Germany wouldn't be Germany without its zesty beer havens. Altstadt's biggest Biergarten is part of the Elbe-side Italienisches Dörfchen, a neo-Baroque Theaterplatz complex from 1911, on the site of a "little village" for Italian workers who were hired to construct the Catholic Hofkirche and other grandiose 18th-century projects.

A riverfront perch on the nearby Brühl Terrace accounts for the popularity of Radeberger Spezialausschank, serving premium Radeberger Pils beer. Or quaff Radebergers at mealtime in the centrally situated Altmarktkeller, a quintessentially cavernous German beer cellar-but with a Saxon-Bohemian twist; buxom waitresses also lug steins of Krusovice beer. Similar Czech influences imbue food and drink (such as Prague's Staropramen beers) at Wenzel Prager Bierstuben on Neustadt's Königstrasse.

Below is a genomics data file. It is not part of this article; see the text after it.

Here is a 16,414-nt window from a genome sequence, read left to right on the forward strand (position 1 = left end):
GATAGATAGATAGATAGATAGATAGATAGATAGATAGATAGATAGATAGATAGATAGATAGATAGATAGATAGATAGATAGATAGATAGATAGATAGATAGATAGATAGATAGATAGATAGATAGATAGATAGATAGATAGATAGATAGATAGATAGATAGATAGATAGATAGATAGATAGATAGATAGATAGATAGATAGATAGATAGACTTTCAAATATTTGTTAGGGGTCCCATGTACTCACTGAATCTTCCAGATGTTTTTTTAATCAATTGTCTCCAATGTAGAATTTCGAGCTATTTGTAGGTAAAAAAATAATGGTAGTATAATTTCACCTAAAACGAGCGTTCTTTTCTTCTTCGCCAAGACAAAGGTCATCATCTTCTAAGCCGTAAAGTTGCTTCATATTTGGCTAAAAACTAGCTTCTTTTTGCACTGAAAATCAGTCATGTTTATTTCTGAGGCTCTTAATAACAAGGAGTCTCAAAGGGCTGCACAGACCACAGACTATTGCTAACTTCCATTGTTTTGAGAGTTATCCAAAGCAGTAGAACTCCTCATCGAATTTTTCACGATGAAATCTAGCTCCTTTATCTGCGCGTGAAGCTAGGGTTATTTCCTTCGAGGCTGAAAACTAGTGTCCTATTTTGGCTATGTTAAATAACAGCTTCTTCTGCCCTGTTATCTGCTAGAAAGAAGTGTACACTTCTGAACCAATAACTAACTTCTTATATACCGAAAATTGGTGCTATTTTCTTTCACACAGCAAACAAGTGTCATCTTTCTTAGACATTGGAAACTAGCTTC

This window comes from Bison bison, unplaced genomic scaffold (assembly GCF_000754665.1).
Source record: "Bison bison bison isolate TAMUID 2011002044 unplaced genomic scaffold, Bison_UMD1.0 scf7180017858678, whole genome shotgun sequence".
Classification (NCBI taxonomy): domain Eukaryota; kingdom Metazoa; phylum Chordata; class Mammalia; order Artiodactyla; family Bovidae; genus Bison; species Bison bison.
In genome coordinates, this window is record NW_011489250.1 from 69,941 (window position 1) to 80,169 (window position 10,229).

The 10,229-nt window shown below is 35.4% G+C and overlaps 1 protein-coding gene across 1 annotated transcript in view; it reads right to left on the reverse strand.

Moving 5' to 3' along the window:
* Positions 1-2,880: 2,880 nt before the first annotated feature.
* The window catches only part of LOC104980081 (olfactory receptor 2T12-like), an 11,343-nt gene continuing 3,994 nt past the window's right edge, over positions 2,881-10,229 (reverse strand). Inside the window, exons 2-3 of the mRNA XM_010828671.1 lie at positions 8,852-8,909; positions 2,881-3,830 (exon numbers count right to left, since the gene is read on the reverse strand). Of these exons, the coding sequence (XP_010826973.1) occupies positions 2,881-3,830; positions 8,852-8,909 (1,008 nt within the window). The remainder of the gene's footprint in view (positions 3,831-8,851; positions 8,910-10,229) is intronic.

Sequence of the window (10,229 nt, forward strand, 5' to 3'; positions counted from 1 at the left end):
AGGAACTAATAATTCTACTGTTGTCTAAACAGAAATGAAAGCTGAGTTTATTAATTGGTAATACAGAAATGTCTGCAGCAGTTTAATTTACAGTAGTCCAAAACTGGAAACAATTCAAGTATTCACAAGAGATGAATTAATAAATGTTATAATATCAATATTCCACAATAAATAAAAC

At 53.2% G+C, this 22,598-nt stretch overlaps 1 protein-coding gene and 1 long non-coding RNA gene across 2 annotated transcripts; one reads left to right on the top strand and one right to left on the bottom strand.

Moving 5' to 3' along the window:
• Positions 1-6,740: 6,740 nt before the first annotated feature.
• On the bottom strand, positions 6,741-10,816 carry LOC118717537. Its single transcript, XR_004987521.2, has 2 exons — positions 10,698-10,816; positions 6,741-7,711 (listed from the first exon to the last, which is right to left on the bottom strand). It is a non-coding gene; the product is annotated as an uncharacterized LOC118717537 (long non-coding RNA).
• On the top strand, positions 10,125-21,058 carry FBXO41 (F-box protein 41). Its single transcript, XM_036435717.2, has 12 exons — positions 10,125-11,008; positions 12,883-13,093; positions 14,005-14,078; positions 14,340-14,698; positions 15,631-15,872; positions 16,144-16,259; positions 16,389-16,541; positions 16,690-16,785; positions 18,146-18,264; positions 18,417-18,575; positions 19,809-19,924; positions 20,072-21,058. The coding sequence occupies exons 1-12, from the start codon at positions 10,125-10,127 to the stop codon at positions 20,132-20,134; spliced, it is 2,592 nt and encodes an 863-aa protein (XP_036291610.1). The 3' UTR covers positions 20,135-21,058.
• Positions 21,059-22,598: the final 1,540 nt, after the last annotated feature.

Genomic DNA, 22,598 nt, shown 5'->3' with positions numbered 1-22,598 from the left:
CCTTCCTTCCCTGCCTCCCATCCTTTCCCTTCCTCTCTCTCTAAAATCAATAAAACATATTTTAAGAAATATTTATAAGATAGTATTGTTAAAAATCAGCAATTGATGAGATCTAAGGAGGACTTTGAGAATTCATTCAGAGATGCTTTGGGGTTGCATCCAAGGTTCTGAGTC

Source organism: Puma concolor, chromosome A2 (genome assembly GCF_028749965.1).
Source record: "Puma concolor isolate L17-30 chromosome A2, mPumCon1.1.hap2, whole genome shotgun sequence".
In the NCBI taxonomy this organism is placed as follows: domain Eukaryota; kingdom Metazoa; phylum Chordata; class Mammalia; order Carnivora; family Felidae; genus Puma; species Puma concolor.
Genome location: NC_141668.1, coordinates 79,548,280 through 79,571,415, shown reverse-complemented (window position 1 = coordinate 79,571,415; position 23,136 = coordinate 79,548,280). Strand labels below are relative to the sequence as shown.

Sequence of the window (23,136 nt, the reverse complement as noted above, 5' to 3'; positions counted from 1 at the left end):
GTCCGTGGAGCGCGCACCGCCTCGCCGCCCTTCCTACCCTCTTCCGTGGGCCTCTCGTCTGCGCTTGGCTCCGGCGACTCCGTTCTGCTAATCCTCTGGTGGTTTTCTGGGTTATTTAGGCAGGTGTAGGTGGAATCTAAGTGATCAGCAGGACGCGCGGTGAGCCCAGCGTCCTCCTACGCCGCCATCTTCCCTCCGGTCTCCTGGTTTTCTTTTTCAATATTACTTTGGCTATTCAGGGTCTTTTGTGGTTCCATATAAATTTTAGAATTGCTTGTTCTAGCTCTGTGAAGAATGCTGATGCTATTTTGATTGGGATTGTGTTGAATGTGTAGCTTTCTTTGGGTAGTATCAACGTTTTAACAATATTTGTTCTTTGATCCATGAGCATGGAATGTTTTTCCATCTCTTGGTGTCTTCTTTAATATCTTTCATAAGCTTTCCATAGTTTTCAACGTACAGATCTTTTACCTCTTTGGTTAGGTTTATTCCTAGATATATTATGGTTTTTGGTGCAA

In west-side Neustadt, Watzke Brauhaus contains an 1880s ballroom and a 20th-century microbrewery adjoining a river-view beer garden. For a countrified alternative, follow Bautzner Strasse to Neustadt's eastern edge, where Brauhaus am Waldschlösschen has it all: a hunting-lodge-turned-brewery, beer-hall restaurant, kitschy music, and high-up Biergarten for panoramic views of the Elbe meadows and Altstadt's silhouette.